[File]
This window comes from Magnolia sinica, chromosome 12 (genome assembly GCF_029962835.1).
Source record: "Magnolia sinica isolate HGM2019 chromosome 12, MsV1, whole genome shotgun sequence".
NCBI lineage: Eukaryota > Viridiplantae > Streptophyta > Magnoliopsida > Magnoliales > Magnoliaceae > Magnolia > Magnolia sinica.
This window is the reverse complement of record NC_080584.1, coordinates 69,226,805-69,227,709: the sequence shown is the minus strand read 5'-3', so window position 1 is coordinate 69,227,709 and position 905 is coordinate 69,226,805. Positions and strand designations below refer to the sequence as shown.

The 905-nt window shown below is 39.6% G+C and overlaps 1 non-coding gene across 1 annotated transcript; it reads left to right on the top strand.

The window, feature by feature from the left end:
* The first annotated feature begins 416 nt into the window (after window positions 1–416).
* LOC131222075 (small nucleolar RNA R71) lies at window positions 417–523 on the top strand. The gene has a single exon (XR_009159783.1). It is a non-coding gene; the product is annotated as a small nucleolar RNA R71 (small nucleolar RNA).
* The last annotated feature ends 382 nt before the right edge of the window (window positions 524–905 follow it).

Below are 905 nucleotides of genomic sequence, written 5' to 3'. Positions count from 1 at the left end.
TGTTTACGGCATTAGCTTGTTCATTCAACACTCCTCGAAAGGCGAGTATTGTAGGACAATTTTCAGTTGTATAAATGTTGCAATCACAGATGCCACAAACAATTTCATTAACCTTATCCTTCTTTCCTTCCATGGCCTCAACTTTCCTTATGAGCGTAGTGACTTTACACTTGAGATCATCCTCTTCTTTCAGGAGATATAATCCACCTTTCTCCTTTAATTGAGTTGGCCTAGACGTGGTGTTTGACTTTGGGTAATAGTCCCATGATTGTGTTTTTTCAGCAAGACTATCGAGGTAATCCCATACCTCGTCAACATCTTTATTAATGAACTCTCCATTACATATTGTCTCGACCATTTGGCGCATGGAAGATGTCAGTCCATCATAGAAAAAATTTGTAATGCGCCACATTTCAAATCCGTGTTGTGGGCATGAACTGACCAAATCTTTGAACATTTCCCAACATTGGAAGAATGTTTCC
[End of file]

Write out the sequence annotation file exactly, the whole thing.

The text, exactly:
This window comes from Magnolia sinica, chromosome 12 (genome assembly GCF_029962835.1).
Source record: "Magnolia sinica isolate HGM2019 chromosome 12, MsV1, whole genome shotgun sequence".
NCBI lineage: Eukaryota > Viridiplantae > Streptophyta > Magnoliopsida > Magnoliales > Magnoliaceae > Magnolia > Magnolia sinica.
This window is the reverse complement of record NC_080584.1, coordinates 69,226,805-69,227,709: the sequence shown is the minus strand read 5'-3', so window position 1 is coordinate 69,227,709 and position 905 is coordinate 69,226,805. Positions and strand designations below refer to the sequence as shown.

The 905-nt window shown below is 39.6% G+C and overlaps 1 non-coding gene across 1 annotated transcript; it reads left to right on the top strand.

The window, feature by feature from the left end:
* The first annotated feature begins 416 nt into the window (after window positions 1–416).
* LOC131222075 (small nucleolar RNA R71) lies at window positions 417–523 on the top strand. The gene has a single exon (XR_009159783.1). It is a non-coding gene; the product is annotated as a small nucleolar RNA R71 (small nucleolar RNA).
* The last annotated feature ends 382 nt before the right edge of the window (window positions 524–905 follow it).

Below are 905 nucleotides of genomic sequence, written 5' to 3'. Positions count from 1 at the left end.
TGTTTACGGCATTAGCTTGTTCATTCAACACTCCTCGAAAGGCGAGTATTGTAGGACAATTTTCAGTTGTATAAATGTTGCAATCACAGATGCCACAAACAATTTCATTAACCTTATCCTTCTTTCCTTCCATGGCCTCAACTTTCCTTATGAGCGTAGTGACTTTACACTTGAGATCATCCTCTTCTTTCAGGAGATATAATCCACCTTTCTCCTTTAATTGAGTTGGCCTAGACGTGGTGTTTGACTTTGGGTAATAGTCCCATGATTGTGTTTTTTCAGCAAGACTATCGAGGTAATCCCATACCTCGTCAACATCTTTATTAATGAACTCTCCATTACATATTGTCTCGACCATTTGGCGCATGGAAGATGTCAGTCCATCATAGAAAAAATTTGTAATGCGCCACATTTCAAATCCGTGTTGTGGGCATGAACTGACCAAATCTTTGAACATTTCCCAACATTGGAAGAATGTTTCC